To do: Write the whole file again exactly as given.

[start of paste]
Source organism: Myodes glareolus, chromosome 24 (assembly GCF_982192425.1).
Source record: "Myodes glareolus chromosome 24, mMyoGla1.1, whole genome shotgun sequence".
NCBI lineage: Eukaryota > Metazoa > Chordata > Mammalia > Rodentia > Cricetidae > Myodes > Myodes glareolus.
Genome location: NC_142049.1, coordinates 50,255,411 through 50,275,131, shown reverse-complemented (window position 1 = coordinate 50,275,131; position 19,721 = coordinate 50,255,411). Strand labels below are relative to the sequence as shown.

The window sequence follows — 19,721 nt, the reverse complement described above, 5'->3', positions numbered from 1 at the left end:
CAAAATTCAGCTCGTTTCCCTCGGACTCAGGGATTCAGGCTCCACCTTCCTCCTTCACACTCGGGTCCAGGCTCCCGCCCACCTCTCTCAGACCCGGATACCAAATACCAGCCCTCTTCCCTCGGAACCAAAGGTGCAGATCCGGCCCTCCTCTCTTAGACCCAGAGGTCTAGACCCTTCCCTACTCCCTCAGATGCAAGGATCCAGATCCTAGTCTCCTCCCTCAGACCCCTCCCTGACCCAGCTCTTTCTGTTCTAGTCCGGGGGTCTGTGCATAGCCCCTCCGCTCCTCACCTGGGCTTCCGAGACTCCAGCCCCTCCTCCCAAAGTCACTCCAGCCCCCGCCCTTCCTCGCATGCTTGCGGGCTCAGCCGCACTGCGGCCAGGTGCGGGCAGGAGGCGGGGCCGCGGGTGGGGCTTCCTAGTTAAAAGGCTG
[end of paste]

Source organism: Myodes glareolus, chromosome 24 (assembly GCF_982192425.1).
Source record: "Myodes glareolus chromosome 24, mMyoGla1.1, whole genome shotgun sequence".
NCBI lineage: Eukaryota > Metazoa > Chordata > Mammalia > Rodentia > Cricetidae > Myodes > Myodes glareolus.
Genome location: NC_142049.1, coordinates 50,255,411 through 50,275,131, shown reverse-complemented (window position 1 = coordinate 50,275,131; position 19,721 = coordinate 50,255,411). Strand labels below are relative to the sequence as shown.

The window sequence follows — 19,721 nt, the reverse complement described above, 5'->3', positions numbered from 1 at the left end:
CAAAATTCAGCTCGTTTCCCTCGGACTCAGGGATTCAGGCTCCACCTTCCTCCTTCACACTCGGGTCCAGGCTCCCGCCCACCTCTCTCAGACCCGGATACCAAATACCAGCCCTCTTCCCTCGGAACCAAAGGTGCAGATCCGGCCCTCCTCTCTTAGACCCAGAGGTCTAGACCCTTCCCTACTCCCTCAGATGCAAGGATCCAGATCCTAGTCTCCTCCCTCAGACCCCTCCCTGACCCAGCTCTTTCTGTTCTAGTCCGGGGGTCTGTGCATAGCCCCTCCGCTCCTCACCTGGGCTTCCGAGACTCCAGCCCCTCCTCCCAAAGTCACTCCAGCCCCCGCCCTTCCTCGCATGCTTGCGGGCTCAGCCGCACTGCGGCCAGGTGCGGGCAGGAGGCGGGGCCGCGGGTGGGGCTTCCTAGTTAAAAGGCTG